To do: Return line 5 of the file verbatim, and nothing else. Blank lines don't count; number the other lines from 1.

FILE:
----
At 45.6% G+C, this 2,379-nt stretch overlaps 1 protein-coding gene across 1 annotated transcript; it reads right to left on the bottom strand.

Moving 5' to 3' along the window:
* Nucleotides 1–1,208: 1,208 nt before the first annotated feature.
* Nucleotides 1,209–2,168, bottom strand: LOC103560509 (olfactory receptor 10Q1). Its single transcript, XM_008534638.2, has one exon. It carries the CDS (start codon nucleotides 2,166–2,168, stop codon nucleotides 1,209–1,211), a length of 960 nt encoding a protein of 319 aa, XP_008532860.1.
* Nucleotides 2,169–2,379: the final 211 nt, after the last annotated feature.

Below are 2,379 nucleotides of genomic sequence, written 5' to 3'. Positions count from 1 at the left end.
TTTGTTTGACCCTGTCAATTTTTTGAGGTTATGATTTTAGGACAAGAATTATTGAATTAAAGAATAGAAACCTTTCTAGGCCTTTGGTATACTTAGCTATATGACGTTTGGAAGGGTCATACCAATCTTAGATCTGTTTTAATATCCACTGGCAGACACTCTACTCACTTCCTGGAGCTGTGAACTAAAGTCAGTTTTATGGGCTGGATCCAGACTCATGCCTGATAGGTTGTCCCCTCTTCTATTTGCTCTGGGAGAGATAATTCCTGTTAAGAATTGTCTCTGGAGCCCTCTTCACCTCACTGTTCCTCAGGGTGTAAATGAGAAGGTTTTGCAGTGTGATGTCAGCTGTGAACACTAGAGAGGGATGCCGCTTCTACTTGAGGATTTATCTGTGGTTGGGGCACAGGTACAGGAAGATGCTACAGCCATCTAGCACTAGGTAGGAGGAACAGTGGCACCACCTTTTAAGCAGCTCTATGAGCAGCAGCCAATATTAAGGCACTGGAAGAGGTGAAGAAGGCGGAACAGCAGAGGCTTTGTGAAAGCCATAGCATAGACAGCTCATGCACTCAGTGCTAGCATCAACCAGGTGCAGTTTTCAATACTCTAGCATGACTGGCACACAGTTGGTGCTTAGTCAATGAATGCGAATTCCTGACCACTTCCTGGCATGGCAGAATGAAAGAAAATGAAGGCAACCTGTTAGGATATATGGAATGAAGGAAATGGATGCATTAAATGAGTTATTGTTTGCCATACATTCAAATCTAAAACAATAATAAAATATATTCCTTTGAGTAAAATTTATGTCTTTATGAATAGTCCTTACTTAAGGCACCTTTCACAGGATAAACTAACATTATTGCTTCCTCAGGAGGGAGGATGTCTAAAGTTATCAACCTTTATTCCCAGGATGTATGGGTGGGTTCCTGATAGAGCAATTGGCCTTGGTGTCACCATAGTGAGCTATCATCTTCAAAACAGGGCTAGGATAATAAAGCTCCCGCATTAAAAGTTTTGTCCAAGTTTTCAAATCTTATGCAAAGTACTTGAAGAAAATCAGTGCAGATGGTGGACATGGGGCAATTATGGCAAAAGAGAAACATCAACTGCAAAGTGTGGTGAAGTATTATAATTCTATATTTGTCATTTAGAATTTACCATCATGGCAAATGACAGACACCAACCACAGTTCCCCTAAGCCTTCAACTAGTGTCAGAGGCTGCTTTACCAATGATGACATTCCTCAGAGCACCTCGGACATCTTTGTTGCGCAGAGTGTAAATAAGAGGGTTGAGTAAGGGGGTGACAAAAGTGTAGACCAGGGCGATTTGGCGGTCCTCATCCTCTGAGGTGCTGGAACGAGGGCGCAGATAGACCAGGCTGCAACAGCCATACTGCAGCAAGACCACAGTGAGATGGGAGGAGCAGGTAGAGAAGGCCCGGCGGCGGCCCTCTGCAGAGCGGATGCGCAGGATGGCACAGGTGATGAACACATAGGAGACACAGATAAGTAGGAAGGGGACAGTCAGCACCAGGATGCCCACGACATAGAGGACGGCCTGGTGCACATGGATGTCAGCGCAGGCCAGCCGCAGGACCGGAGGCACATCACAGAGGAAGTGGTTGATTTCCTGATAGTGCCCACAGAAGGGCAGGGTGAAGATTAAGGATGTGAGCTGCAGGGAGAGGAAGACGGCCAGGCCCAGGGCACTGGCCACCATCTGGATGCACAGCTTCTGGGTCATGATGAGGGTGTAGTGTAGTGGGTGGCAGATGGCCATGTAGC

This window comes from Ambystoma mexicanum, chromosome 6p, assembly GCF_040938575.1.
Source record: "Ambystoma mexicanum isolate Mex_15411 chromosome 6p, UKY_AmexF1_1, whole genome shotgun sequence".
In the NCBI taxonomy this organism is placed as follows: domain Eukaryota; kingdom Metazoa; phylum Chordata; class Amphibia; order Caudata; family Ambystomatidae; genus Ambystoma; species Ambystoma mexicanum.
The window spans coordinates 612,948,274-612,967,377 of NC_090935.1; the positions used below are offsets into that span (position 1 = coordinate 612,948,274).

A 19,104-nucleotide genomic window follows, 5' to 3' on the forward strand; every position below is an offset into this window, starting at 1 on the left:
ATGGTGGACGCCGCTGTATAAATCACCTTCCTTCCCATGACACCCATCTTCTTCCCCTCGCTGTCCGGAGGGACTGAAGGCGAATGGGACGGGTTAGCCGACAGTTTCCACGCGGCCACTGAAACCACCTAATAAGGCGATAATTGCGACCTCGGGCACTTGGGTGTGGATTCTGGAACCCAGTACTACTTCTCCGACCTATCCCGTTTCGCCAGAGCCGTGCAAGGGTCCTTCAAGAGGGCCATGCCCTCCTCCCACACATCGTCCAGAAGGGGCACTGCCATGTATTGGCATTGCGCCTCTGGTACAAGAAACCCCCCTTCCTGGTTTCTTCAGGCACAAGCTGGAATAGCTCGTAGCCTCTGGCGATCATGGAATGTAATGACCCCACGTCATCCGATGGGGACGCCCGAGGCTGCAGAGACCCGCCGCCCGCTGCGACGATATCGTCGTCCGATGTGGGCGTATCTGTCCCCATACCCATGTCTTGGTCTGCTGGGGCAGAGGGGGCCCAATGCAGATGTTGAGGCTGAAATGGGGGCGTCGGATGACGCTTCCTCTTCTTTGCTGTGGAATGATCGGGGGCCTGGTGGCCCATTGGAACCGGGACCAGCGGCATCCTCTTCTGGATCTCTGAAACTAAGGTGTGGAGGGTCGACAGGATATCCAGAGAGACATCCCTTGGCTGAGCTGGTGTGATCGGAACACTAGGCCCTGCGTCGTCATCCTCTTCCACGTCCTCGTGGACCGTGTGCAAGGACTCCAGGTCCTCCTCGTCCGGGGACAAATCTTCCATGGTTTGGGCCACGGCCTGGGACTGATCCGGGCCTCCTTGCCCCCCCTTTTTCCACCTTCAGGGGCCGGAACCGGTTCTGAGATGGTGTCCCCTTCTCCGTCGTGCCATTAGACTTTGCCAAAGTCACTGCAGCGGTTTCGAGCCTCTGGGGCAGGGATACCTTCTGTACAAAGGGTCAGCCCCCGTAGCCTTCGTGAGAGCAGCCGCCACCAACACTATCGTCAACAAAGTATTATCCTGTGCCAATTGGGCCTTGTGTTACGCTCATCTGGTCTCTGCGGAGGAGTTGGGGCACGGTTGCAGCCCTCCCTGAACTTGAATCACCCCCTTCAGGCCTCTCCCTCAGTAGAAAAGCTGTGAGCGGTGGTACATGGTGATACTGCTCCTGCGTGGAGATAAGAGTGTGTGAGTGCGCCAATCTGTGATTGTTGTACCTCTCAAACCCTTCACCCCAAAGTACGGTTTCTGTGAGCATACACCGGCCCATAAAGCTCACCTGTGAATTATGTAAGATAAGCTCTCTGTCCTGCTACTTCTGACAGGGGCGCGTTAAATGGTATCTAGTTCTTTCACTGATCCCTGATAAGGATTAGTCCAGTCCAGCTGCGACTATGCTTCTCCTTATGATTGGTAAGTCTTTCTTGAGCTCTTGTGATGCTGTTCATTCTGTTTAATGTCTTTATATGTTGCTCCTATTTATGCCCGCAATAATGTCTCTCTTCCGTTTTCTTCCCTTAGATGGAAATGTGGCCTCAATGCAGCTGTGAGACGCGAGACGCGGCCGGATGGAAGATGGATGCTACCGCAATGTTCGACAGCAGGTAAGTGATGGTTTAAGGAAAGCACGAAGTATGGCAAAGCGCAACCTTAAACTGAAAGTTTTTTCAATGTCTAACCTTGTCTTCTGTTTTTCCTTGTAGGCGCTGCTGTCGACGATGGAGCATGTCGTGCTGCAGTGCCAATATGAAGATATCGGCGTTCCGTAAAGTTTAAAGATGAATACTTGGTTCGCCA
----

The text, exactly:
* Nucleotides 2,169–2,379: the final 211 nt, after the last annotated feature.